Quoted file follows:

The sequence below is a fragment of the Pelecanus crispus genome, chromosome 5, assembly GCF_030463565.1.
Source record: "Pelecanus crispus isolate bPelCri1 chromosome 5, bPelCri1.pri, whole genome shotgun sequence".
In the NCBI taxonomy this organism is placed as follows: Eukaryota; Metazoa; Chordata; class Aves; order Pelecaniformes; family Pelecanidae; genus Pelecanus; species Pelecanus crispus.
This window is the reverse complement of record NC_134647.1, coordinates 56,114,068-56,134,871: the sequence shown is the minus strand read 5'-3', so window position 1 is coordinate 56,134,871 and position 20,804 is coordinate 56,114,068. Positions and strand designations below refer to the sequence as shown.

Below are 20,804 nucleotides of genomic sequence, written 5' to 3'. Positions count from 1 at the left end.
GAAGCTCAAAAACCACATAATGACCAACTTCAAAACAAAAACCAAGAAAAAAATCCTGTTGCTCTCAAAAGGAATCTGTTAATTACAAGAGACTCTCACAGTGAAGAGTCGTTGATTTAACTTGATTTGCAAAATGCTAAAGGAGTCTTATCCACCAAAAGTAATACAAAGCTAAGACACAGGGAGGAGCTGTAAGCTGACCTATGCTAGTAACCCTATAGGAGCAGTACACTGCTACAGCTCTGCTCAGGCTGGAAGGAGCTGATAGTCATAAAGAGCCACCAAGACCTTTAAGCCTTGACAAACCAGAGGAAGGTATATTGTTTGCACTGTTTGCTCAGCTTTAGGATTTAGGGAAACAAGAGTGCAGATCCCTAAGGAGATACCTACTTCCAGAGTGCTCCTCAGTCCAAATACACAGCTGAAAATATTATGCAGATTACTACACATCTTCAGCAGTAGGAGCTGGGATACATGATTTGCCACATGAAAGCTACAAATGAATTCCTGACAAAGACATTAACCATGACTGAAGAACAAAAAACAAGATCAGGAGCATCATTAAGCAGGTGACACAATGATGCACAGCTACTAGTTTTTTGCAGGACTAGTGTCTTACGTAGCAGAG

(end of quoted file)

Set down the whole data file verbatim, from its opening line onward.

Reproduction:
The sequence below is a fragment of the Pelecanus crispus genome, chromosome 5, assembly GCF_030463565.1.
Source record: "Pelecanus crispus isolate bPelCri1 chromosome 5, bPelCri1.pri, whole genome shotgun sequence".
In the NCBI taxonomy this organism is placed as follows: Eukaryota; Metazoa; Chordata; class Aves; order Pelecaniformes; family Pelecanidae; genus Pelecanus; species Pelecanus crispus.
This window is the reverse complement of record NC_134647.1, coordinates 56,114,068-56,134,871: the sequence shown is the minus strand read 5'-3', so window position 1 is coordinate 56,134,871 and position 20,804 is coordinate 56,114,068. Positions and strand designations below refer to the sequence as shown.

Below are 20,804 nucleotides of genomic sequence, written 5' to 3'. Positions count from 1 at the left end.
GAAGCTCAAAAACCACATAATGACCAACTTCAAAACAAAAACCAAGAAAAAAATCCTGTTGCTCTCAAAAGGAATCTGTTAATTACAAGAGACTCTCACAGTGAAGAGTCGTTGATTTAACTTGATTTGCAAAATGCTAAAGGAGTCTTATCCACCAAAAGTAATACAAAGCTAAGACACAGGGAGGAGCTGTAAGCTGACCTATGCTAGTAACCCTATAGGAGCAGTACACTGCTACAGCTCTGCTCAGGCTGGAAGGAGCTGATAGTCATAAAGAGCCACCAAGACCTTTAAGCCTTGACAAACCAGAGGAAGGTATATTGTTTGCACTGTTTGCTCAGCTTTAGGATTTAGGGAAACAAGAGTGCAGATCCCTAAGGAGATACCTACTTCCAGAGTGCTCCTCAGTCCAAATACACAGCTGAAAATATTATGCAGATTACTACACATCTTCAGCAGTAGGAGCTGGGATACATGATTTGCCACATGAAAGCTACAAATGAATTCCTGACAAAGACATTAACCATGACTGAAGAACAAAAAACAAGATCAGGAGCATCATTAAGCAGGTGACACAATGATGCACAGCTACTAGTTTTTTGCAGGACTAGTGTCTTACGTAGCAGAG